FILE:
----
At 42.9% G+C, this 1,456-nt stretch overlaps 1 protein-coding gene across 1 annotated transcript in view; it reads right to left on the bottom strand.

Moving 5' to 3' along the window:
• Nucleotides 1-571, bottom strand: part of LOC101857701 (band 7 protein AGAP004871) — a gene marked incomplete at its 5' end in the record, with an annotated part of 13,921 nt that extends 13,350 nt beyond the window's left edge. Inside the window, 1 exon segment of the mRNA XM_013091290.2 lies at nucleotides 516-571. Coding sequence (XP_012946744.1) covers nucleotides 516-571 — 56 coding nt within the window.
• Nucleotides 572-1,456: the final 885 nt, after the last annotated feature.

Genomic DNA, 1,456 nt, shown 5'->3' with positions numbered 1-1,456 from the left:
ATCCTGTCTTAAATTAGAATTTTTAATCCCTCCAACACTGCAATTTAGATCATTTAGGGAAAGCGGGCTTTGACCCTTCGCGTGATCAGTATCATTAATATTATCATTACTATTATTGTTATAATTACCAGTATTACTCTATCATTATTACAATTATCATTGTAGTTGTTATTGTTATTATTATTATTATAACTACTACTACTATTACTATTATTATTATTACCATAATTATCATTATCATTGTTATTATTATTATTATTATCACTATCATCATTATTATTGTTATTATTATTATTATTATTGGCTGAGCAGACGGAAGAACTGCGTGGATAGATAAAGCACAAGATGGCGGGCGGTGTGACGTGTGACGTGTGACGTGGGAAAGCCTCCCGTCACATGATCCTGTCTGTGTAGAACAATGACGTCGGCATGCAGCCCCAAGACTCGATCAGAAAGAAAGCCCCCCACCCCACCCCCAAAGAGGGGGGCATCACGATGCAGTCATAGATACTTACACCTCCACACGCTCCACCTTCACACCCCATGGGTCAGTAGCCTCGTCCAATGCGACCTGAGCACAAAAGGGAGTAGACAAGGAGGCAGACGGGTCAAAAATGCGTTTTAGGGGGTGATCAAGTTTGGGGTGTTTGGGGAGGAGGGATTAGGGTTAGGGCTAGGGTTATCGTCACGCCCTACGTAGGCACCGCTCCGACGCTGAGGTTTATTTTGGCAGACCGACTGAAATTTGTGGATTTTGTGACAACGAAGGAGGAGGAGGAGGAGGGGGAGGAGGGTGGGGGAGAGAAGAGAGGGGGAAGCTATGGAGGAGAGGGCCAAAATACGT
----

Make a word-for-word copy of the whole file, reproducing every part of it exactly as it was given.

At 42.9% G+C, this 1,456-nt stretch overlaps 1 protein-coding gene across 1 annotated transcript in view; it reads right to left on the bottom strand.

Moving 5' to 3' along the window:
• Nucleotides 1-571, bottom strand: part of LOC101857701 (band 7 protein AGAP004871) — a gene marked incomplete at its 5' end in the record, with an annotated part of 13,921 nt that extends 13,350 nt beyond the window's left edge. Inside the window, 1 exon segment of the mRNA XM_013091290.2 lies at nucleotides 516-571. Coding sequence (XP_012946744.1) covers nucleotides 516-571 — 56 coding nt within the window.
• Nucleotides 572-1,456: the final 885 nt, after the last annotated feature.

Genomic DNA, 1,456 nt, shown 5'->3' with positions numbered 1-1,456 from the left:
ATCCTGTCTTAAATTAGAATTTTTAATCCCTCCAACACTGCAATTTAGATCATTTAGGGAAAGCGGGCTTTGACCCTTCGCGTGATCAGTATCATTAATATTATCATTACTATTATTGTTATAATTACCAGTATTACTCTATCATTATTACAATTATCATTGTAGTTGTTATTGTTATTATTATTATTATAACTACTACTACTATTACTATTATTATTATTACCATAATTATCATTATCATTGTTATTATTATTATTATTATCACTATCATCATTATTATTGTTATTATTATTATTATTATTGGCTGAGCAGACGGAAGAACTGCGTGGATAGATAAAGCACAAGATGGCGGGCGGTGTGACGTGTGACGTGTGACGTGGGAAAGCCTCCCGTCACATGATCCTGTCTGTGTAGAACAATGACGTCGGCATGCAGCCCCAAGACTCGATCAGAAAGAAAGCCCCCCACCCCACCCCCAAAGAGGGGGGCATCACGATGCAGTCATAGATACTTACACCTCCACACGCTCCACCTTCACACCCCATGGGTCAGTAGCCTCGTCCAATGCGACCTGAGCACAAAAGGGAGTAGACAAGGAGGCAGACGGGTCAAAAATGCGTTTTAGGGGGTGATCAAGTTTGGGGTGTTTGGGGAGGAGGGATTAGGGTTAGGGCTAGGGTTATCGTCACGCCCTACGTAGGCACCGCTCCGACGCTGAGGTTTATTTTGGCAGACCGACTGAAATTTGTGGATTTTGTGACAACGAAGGAGGAGGAGGAGGAGGGGGAGGAGGGTGGGGGAGAGAAGAGAGGGGGAAGCTATGGAGGAGAGGGCCAAAATACGT